‘The Conjuring 2’ Speculates on How We Believe or Don’t Believe

This movie is what you expect. You don’t have to believe any of it.

“You were caught smoking.” As she confronts her 11-year-old daughter, Peggy Hodgson (Frances O’Connor) is the very picture of exasperation, her shoulders simultaneously squared and stooped, her face weary and determined. Surrounded by the dreary, cracked walls of their North London council flat, young Janet (Madison Wolfe) looks up at her mother, at once defiant and afraid. “I’m not lying,” she insists.

Peggy doesn’t believe her. The headmistress has called, she tells Janet, and reported that she caught Janet with a cigarette in hand. But you do believe Janet, because you’ve seen the events at school that the headmistress misunderstood. You also know, because you’re watching a movie called The Conjuring 2, that as soon as Janet and her older sister Margaret (Lauren Esposito) pull out a spirit board to ask whether anyone might want to contact them, that they will be contacted and moreover, that adults in the vicinity will continue to misunderstand events.

You know too, that Janet, so earnest and so distressed that her mother won’t believe her, will be the visiting spirits’ primary target, soon enough speaking in a scary man’s voice, turning increasingly pale, and twisting her limbs into impossible positions.

As this target, Janet is pretty perfect and utterly familiar. Based on a 1977 case that involved the Warrens, real life evangelical ghost hunters who became popular following their work on the Amityville horror, and souvenir collectors, The Conjuring 2 at first cuts back and forth between the haunted flat in Enfield and Ed (Patrick Wilson) and Lorraine (Vera Farmiga), back in Connecticut. Though they’ve already appeared in The Conjuring, the film reintroduces them here, in Amityville, engaged in the very case that made them famous.

However you know Amityville, through the books or the many films and TV iterations, including the 1979 movie with James Brolin and the the 2005 movie with Ryan Reynolds, you know it. That is to say, you know the DeFeos met a bad end when they didn’t leave their sinister house in New York.

Here you see that end again, as Lorraine, clairvoyant, channels the killer and walks room to room, cocking and firing an invisible shotgun at family members in their beds. (She also sees a “Demon Nun” [Bonnie Aarons], whose reappearance throughout the film implies Lorraine has her own special haranguer, not tied to a place.) The DeFeo business an undeniably chilling evocation: when Lorraine passes a mirror, you see the bearded Butch DeFeo, the two figures locked in a wholly ghastly version of the Harpo-Groucho Marx mirror gag.

Lorraine’s performance here serves as a mirror for you as well, as she watches herself, appalled and abject, consumed by the image. By the time she finds herself back at the table downstairs, next to Ed and dissolved in tears, you’re well aware that this work they’re doing, the part that you do with them, which is to witness monstrosity, has costs. Lorraine and Ed, of course, believe their work has another part, the saving part, bringing their Christian faith to bear against demons. Thus, when they get the call from Enfield, as you know they will, they go, no matter Lorraine’s reluctance to meet and be filled with yet another terror.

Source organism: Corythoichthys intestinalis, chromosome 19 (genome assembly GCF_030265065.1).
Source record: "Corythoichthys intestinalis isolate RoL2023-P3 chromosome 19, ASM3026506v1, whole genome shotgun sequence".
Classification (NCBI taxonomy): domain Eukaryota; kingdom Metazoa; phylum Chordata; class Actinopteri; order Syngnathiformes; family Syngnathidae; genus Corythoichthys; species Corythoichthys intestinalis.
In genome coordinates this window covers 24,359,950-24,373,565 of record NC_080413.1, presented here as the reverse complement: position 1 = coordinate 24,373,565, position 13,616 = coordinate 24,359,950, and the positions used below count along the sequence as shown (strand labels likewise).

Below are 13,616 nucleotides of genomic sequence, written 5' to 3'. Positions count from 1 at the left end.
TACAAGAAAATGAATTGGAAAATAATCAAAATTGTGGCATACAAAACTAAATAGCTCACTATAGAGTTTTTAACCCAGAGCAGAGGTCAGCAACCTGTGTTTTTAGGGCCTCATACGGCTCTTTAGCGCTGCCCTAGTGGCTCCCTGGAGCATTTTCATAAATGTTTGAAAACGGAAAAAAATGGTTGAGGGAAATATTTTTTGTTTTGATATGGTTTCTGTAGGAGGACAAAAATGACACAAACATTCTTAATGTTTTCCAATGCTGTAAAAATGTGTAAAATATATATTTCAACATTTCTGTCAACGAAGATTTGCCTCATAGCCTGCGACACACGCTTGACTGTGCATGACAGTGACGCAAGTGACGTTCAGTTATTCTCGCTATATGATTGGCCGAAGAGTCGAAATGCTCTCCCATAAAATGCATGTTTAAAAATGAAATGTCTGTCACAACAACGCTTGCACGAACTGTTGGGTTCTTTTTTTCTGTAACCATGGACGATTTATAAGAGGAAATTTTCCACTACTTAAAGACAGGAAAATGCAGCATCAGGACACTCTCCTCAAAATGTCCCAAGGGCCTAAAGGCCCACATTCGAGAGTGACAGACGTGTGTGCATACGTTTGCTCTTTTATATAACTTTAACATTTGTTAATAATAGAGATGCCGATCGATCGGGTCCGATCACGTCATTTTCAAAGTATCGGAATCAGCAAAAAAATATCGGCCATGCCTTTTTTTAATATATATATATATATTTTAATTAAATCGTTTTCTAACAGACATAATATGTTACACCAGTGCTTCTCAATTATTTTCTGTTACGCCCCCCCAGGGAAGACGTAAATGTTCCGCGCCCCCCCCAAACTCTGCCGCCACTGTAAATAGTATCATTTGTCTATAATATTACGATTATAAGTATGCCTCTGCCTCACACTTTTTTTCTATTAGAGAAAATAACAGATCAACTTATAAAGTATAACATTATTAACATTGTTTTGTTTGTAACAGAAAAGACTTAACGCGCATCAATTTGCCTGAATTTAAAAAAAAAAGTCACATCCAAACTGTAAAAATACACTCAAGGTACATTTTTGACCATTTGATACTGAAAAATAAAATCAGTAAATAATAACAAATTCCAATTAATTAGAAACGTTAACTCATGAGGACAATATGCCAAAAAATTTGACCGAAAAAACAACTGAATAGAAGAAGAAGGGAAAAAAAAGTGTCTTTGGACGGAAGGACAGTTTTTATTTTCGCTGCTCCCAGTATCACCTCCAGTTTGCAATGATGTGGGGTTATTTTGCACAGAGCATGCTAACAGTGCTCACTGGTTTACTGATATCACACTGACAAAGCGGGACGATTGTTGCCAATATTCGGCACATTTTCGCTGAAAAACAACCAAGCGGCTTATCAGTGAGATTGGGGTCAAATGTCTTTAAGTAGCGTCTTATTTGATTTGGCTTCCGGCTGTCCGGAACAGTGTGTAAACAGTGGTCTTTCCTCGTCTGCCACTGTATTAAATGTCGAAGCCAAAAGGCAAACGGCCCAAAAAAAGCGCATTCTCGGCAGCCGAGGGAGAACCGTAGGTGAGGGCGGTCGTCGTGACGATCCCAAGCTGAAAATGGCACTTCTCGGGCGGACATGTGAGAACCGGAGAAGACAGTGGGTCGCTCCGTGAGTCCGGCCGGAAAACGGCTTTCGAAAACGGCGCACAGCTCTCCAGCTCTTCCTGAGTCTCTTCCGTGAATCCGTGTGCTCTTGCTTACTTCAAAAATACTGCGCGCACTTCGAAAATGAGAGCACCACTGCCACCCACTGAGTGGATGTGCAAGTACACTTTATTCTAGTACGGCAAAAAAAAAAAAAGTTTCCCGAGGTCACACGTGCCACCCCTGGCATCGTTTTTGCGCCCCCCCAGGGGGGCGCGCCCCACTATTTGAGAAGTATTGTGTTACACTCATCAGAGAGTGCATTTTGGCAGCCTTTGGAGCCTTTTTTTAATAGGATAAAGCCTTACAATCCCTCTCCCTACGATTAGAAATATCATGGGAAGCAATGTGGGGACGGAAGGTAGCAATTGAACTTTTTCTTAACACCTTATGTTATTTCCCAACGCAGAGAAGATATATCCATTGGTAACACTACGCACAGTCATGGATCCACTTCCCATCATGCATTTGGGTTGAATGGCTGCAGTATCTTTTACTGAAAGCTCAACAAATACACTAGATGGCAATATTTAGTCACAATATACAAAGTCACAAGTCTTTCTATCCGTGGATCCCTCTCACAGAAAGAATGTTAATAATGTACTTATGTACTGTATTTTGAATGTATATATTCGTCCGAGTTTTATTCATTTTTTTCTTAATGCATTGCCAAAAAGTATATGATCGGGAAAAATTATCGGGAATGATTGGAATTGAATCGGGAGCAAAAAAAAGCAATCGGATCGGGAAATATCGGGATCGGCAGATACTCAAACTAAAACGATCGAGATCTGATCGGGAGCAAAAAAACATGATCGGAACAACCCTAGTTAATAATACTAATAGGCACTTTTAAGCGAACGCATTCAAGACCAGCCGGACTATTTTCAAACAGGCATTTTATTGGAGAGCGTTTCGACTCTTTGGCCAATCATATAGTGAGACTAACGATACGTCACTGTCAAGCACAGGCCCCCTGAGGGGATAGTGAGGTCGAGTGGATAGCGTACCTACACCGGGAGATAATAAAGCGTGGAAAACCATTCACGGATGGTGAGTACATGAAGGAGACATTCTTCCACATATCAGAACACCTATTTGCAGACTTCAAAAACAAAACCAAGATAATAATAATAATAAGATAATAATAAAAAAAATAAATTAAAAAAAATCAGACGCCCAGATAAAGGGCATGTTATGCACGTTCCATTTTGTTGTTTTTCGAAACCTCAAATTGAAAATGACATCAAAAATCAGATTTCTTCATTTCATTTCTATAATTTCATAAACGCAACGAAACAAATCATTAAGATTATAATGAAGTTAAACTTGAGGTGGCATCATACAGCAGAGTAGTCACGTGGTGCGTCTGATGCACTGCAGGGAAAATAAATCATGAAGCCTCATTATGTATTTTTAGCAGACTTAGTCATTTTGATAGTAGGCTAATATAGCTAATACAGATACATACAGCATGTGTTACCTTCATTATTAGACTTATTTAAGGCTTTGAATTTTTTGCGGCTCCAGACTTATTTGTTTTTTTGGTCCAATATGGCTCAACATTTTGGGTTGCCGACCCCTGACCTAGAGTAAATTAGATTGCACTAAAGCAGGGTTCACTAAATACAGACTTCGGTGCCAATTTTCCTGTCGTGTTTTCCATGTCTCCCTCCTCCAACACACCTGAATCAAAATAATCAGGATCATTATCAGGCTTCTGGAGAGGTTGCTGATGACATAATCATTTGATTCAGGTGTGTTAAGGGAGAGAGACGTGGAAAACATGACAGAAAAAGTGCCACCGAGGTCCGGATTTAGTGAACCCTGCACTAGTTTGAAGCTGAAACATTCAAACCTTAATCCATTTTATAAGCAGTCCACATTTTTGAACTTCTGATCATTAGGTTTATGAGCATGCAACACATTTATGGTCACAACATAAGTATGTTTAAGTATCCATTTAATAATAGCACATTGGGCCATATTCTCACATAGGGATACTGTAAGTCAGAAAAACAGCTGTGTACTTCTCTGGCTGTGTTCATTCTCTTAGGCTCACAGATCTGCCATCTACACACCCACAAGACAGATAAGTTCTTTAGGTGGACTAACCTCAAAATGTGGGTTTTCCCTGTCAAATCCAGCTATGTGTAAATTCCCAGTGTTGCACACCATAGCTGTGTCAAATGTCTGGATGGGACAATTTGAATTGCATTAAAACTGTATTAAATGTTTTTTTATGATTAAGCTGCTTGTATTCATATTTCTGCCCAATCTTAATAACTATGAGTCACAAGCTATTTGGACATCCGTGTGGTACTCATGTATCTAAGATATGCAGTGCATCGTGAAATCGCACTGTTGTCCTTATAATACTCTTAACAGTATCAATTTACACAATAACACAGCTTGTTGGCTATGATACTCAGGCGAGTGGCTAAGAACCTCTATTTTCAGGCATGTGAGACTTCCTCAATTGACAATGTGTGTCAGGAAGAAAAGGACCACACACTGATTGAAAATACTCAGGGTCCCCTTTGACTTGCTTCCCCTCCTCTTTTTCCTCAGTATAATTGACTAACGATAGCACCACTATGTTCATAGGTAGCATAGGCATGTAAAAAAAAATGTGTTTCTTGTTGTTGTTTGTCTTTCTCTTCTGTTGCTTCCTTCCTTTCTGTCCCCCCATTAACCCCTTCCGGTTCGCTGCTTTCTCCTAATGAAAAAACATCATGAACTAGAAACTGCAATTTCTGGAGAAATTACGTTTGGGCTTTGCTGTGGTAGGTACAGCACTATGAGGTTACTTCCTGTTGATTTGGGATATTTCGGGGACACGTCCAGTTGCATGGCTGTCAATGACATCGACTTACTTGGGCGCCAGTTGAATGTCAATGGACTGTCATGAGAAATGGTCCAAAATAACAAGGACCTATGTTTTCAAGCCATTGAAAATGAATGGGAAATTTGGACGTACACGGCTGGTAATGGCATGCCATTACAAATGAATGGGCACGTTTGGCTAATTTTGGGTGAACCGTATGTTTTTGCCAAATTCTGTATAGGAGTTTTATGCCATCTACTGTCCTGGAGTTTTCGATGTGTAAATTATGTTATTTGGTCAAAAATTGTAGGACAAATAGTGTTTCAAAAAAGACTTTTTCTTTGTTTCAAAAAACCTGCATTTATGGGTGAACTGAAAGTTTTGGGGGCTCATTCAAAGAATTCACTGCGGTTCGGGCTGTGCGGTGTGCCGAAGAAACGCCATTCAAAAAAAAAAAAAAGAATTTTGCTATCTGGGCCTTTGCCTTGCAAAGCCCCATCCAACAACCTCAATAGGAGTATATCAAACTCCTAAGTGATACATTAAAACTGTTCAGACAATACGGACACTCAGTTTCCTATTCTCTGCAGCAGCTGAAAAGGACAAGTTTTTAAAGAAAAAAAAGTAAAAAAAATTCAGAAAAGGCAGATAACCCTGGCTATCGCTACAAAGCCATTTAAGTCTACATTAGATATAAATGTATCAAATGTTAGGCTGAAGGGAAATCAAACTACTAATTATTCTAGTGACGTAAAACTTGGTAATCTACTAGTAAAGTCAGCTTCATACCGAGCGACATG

As strongly as they do believe, Ed and Lorraine arrive at Peggy’s home full of skepticism, per the formula of such movies. Lorraine is especially uncertain because, as she puts it, she doesn’t “feel anything”. Ed, for his part, embraces the family, including Janet’s little brothers, all worn out from a few weeks of media coverage and lack of sleep, with furniture moving about and other kids taunting them at school. Sporting Elvis-like sideburns and singing an Elvis tune (a mostly charming “Can’t Help Falling in Love with You” directed at Lorraine — that is, the camera — who stands in a doorway, pensive and sad, while the family gathers round him), Ed is so expansive and so warm, you’re hoping he’ll believe Janet, even if no one else does.

Whether or not Ed and Lorraine do believe her becomes a central question, and The Conjuring 2 doesn’t so much solve it as it speculates on how we believe or don’t believe. A German doctor named Anita (Franke Potente) provides the full range of skeptical responses, rolling her eyes, muttering counter-commentary, setting up hidden cameras to catch fakery. As much as you might appreciate Anita’s rationality and disbelief, you’re also inclined to believe, having made an investment in the movie’s seeming premise, not to mention director James Wan’s manifest love for his material.

In this doubled position, knowing you shouldn’t believe but maybe wanting to believe, you’re a little like Lorraine and Ed. They have reputations to preserve, now that they’re celebrity ghost busters, but they’re also true believers in the most religious sense. A conversation Lorraine has with Janet, as they sit on shabby swings in the haunted house’s backyard, is more mesmerizing and disturbing than the big effects scenes, suggesting ideas that most scary movies don’t spend much time on. The camera frames them closely, their faces drained by the anguish they’ve felt and the trust they want to share but can’t quite.

So quiet and so unusual, the moment distills what’s at stake for both Janet and Lorraine, both feeling too much and unable to maintain borders between times and bodies. You might even believe, for this instant, that when Lorraine shares her story of hope, that Janet can seize on it, despite everything that’s telling her not to. But then the movie kicks back into gear, a series of regular horror movie mechanics, with people walking into rooms they shouldn’t and doors banging and figures slamming into walls.

The movie is what you expect, after all. You don’t have to believe any of it.

RATING 5 / 10
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